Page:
The Second Plane by Martin Amis

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The Second Plane by Martin Amis

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Category: Politics and Society
Rating: 4.5/5
Reviewer: Sue Magee
Reviewed by Sue Magee
Summary: Reportage, short stories and essays on the attacks on the World Trade Centre and what has happened since. The stance is less centrist than is currently fashionable but it's nevertheless thought-provoking. Recommended
Buy? Maybe Borrow? Yes
Pages: 224 Date: January 2009
Publisher: Vintage
ISBN: 978-0099488699

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Since September 11th 2001 Martin Amis has returned to the subject of the attacks on many occasions. I almost said 'obsessively', but I'm conscious of the impact on my own life, despite the fact that I suffered no direct loss. What went was confidence and certainty to be replaced with a fear that we are at the beginning rather than the end of a dreadful time. There was also a vague sense of guilt about what might have caused the attacks and a shame about what has happened since. Here I'm at odds with Mr. Amis and he's certainly not shy of offering ammunition to those critical of his views. If September 11 had to happen, then I am not at all sorry that it happened in my lifetime ...

He's not 'qualified' to write about what has happened, other than in one particular area. He spent some time with Tony Blair and whilst he offers no earth-shattering revelations or insights he presents a rounded picture of a man ground down by all that's happened to him and to others and decidedly not at ease with himself as he addressed the troops in Baghdad. Some wonderful asides about George W Bush make this the best part of the book. Beyond this reportage we have collected essays and a couple of short stories.

The main theme which runs through the book is the connection between religion and barbaric acts of terror and brutality. He argues that the opposite of religious belief (of any creed) is not atheism but independence of mind. [I]f God existed and if he cared for humankind, he would never have given us religion. So true and for a moment I was in sympathy with him, but it felt like a mass dismissal of billions of people simply because they have belief.

The short stories took me back to the Amis of old. In The Last Days of Muhammad Atta the terrorist struggles with his repressed sexuality and his bowels, putting me in mind of Tod T Friendly in Time's Arrow. In the Palace of the End, the story of a mad dictator's body double, the black comedy of his early work resurfaced.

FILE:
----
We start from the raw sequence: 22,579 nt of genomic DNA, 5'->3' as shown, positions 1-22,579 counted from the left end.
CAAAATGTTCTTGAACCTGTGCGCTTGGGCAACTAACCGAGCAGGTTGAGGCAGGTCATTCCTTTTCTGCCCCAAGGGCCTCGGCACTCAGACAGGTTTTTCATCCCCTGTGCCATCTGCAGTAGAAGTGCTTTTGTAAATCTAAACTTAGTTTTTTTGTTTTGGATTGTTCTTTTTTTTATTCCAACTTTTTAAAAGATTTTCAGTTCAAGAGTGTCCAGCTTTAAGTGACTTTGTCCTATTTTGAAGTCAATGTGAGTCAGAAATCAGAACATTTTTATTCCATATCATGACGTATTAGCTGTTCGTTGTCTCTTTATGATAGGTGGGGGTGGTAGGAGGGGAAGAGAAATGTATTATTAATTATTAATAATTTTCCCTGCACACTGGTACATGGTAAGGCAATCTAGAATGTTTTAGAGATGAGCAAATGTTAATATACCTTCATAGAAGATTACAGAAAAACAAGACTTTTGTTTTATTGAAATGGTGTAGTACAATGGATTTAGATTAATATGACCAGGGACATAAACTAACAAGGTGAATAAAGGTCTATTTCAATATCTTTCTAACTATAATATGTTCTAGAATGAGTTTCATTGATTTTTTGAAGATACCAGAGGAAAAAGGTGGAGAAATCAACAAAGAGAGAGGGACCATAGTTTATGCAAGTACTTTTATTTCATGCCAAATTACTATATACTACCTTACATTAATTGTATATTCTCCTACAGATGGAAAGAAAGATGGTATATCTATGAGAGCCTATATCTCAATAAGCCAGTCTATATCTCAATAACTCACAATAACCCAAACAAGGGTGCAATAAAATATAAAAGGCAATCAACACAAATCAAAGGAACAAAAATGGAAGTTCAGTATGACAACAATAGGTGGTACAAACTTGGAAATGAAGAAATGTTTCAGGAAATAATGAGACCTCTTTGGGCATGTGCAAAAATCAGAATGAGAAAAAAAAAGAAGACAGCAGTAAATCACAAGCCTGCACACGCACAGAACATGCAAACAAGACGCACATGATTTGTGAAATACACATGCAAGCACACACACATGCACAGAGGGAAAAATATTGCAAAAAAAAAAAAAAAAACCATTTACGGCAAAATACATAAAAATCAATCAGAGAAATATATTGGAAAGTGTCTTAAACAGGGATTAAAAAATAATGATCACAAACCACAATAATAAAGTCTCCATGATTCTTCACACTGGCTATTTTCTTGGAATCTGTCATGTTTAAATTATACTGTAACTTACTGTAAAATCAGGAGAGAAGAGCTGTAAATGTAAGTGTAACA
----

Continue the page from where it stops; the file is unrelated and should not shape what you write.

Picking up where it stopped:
The pieces in the book are arranged in the order in which they were written and illustrate the way in which Amis' response to the attacks developed from the almost dream-like The Second Plane written just a week after the attacks through to September 11 written on the sixth anniversary, but the real hardening of his attitudes is demonstrated in the centre-piece of the book – "Terror and Boredom: the Dependent Mind". Religions are characterised as little more than "ignorance, reaction and sentimentality" and the rank and file Muslim male has little impulse to rational enquiry. There may well be truth in this but I was conscious of his examples having been taken from the media rather than from direct experience. To read this week's news (late February 2008) one might well believe that the UK is plagued by serial killers, rapists and child murderers but it would be unreasonable to suggest that this is other than unhappy coincidence.

So is the book worth reading? It is. The writing has all the Amis virtuosity, playful in places, thought-provoking throughout, with wonderful imagery: It was the advent of the second plane, sharking in low over the Statue of Liberty… That word sharking is perfect – and those are just the first words in the book. You might not agree with Amis but he will force you to think.

I'd like to thank the publishers for sending a copy to The Bookbag.

If you're interested in the concept of risk and resulting societal fear then we think that you might enjoy Culture of Fear: Risk-taking and the Morality of Low Expectation by Frank Furedi.

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